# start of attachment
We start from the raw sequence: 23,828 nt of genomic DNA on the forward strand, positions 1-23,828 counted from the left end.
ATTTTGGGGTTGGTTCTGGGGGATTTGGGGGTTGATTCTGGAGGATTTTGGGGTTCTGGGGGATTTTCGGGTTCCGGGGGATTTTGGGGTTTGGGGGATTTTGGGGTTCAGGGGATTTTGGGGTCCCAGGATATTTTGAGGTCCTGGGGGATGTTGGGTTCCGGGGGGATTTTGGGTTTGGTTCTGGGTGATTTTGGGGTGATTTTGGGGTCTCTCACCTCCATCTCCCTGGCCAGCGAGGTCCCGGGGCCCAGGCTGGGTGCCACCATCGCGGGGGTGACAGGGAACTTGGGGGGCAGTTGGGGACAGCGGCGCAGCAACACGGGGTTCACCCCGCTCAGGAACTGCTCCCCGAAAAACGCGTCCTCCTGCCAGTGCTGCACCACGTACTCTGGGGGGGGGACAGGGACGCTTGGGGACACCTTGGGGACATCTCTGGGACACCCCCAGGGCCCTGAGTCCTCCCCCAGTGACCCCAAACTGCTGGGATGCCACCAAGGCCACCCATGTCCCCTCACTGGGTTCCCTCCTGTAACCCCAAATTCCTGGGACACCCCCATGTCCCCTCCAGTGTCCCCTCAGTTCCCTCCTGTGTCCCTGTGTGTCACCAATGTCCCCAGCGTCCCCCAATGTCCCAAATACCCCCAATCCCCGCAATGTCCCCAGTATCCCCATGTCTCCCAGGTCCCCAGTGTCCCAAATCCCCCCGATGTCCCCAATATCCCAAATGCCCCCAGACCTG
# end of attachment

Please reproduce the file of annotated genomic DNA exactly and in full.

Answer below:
We start from the raw sequence: 23,828 nt of genomic DNA on the forward strand, positions 1-23,828 counted from the left end.
ATTTTGGGGTTGGTTCTGGGGGATTTGGGGGTTGATTCTGGAGGATTTTGGGGTTCTGGGGGATTTTCGGGTTCCGGGGGATTTTGGGGTTTGGGGGATTTTGGGGTTCAGGGGATTTTGGGGTCCCAGGATATTTTGAGGTCCTGGGGGATGTTGGGTTCCGGGGGGATTTTGGGTTTGGTTCTGGGTGATTTTGGGGTGATTTTGGGGTCTCTCACCTCCATCTCCCTGGCCAGCGAGGTCCCGGGGCCCAGGCTGGGTGCCACCATCGCGGGGGTGACAGGGAACTTGGGGGGCAGTTGGGGACAGCGGCGCAGCAACACGGGGTTCACCCCGCTCAGGAACTGCTCCCCGAAAAACGCGTCCTCCTGCCAGTGCTGCACCACGTACTCTGGGGGGGGGACAGGGACGCTTGGGGACACCTTGGGGACATCTCTGGGACACCCCCAGGGCCCTGAGTCCTCCCCCAGTGACCCCAAACTGCTGGGATGCCACCAAGGCCACCCATGTCCCCTCACTGGGTTCCCTCCTGTAACCCCAAATTCCTGGGACACCCCCATGTCCCCTCCAGTGTCCCCTCAGTTCCCTCCTGTGTCCCTGTGTGTCACCAATGTCCCCAGCGTCCCCCAATGTCCCAAATACCCCCAATCCCCGCAATGTCCCCAGTATCCCCATGTCTCCCAGGTCCCCAGTGTCCCAAATCCCCCCGATGTCCCCAATATCCCAAATGCCCCCAGACCTG